With a breed like the Beagle that has such a large range of standard weight, it’s not always easy to tell by the scale. And, if you go by AKC standard weight guidelines, this does not tell the whole story.
For Beagles that are 13 inches (33 cm) or less (measured floor to withers, which are the top of the shoulder blades) AKC standard weight is ‘under 20 pounds’ (9.07 kg), and for Beagles with a height of 13 to 15 inches (33 to 38 cm), AKC standard weight is 20 to 30 pounds (9.07 to 13.6 kg).
However, there are lots of Beagles that are heavier than that maximum of 30 pounds, and this does not necessarily mean that they are carrying too much fat. They may be taller than the 15 inches, or may be a larger than average bone structure.
And, there are Beagles in the 20 to 25 pound range, that should be 15 or 17 pounds; thus while they may be smaller than some other Beagles, they are overweight.
So, due to both bone structure and height differences, it's wise to look beyond the scale.
The best way to know for sure, before you take any steps to help your Beagle drop a few pounds, is to have your dog examined by the veterinarian. There are other important reasons as well, since the vet can rule out health issues that can cause a dog to gain weight, as well as evaluate your dog’s ability to engage in some extra activity to burn calories.
This said, a check of your Beagle’s body shape and feeling for fatty areas can give you a basic idea of whether or not there is too much fat on the body. While other dogs need to be wet down to have a look at profiles, with such a short coat, this is not needed for Beagles.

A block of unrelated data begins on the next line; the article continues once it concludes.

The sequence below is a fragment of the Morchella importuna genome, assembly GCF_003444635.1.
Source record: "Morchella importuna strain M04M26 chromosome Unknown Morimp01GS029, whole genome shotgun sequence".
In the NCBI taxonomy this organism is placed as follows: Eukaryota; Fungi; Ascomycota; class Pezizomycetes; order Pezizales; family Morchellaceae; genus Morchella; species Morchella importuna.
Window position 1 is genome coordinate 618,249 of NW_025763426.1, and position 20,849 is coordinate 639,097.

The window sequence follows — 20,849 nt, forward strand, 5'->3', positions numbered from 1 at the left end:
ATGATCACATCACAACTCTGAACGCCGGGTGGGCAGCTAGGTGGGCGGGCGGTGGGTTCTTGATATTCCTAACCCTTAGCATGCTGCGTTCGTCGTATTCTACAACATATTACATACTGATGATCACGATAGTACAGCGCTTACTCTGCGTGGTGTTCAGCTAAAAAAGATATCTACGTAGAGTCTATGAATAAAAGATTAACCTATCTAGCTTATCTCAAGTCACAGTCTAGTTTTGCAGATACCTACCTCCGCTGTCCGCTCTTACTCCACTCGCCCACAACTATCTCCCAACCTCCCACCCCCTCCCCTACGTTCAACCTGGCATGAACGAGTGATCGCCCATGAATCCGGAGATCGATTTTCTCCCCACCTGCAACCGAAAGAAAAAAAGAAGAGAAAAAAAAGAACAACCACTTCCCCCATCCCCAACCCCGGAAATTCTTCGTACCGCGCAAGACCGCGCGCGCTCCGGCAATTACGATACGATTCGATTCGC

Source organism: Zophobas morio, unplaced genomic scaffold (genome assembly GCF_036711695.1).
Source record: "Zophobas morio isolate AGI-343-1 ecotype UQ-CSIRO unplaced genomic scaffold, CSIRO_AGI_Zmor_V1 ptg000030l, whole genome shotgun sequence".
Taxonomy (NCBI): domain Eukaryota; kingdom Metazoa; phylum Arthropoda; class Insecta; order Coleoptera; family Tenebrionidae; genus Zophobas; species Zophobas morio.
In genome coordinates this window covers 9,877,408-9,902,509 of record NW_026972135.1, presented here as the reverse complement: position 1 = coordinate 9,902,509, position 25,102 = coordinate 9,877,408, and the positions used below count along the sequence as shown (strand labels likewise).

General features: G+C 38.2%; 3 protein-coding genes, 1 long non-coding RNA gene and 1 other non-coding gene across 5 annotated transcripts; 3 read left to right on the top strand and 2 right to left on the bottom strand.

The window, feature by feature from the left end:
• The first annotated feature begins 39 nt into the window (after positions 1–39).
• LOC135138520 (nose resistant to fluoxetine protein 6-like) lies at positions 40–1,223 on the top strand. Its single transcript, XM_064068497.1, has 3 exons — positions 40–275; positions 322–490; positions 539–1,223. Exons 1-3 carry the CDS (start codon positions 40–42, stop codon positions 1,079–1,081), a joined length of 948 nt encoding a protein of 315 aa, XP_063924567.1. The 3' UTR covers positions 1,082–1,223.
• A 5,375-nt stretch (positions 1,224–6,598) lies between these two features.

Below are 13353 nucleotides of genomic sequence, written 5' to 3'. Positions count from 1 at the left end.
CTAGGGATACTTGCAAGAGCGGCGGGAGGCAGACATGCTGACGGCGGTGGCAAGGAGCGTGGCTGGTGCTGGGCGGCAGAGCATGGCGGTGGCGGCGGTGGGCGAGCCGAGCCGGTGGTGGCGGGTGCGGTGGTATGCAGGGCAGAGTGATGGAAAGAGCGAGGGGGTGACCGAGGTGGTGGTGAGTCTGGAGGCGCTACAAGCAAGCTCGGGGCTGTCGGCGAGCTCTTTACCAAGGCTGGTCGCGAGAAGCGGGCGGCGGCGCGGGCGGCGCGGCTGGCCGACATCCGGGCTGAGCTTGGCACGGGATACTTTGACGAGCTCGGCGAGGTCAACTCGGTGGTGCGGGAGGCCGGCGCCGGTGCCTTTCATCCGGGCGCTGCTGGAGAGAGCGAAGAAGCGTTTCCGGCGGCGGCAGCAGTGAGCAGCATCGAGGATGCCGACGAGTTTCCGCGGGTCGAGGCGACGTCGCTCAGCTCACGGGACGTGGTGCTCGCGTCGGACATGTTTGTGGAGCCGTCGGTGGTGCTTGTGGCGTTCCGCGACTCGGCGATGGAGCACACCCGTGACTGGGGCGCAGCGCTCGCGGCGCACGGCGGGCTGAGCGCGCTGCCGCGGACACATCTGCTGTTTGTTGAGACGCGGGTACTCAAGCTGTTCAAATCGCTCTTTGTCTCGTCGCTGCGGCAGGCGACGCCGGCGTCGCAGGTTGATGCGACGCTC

1. Look at your Beagle from above. Do you see a defined waist? There should be a narrowing of the body between the ribs and the hips.
2. Look at your Beagle from the side. There should be an uptuck, where the abdomen tucks up into the rib cage.
3. Feel the base of your Beagle’s tail. It should be smooth and you should be able to easily feel the base where it meets the spine.
4. Feel the rib cage. You should be able to easily feel each defined rib without excess fat being in the way. Feeling ribs, but under some fat points to a weight issue. If you cannot feel the ribs at all, this points to a dog being severely obese.
As you can see in the photo below, the Beagle on the left is a healthy weight; and the Beagle to the right is overweight. If you are wondering if your Beagle is too fat, chances are that he/she falls somewhere between these two.
And, keep in mind that aging is not an excuse to carry excess pounds. It is normal for an older Beagle to have some muscle loss compared to his younger self; however, older adults and senior Beagles are not excused from being overweight; for older dogs, maintaining a good weight is more important than ever.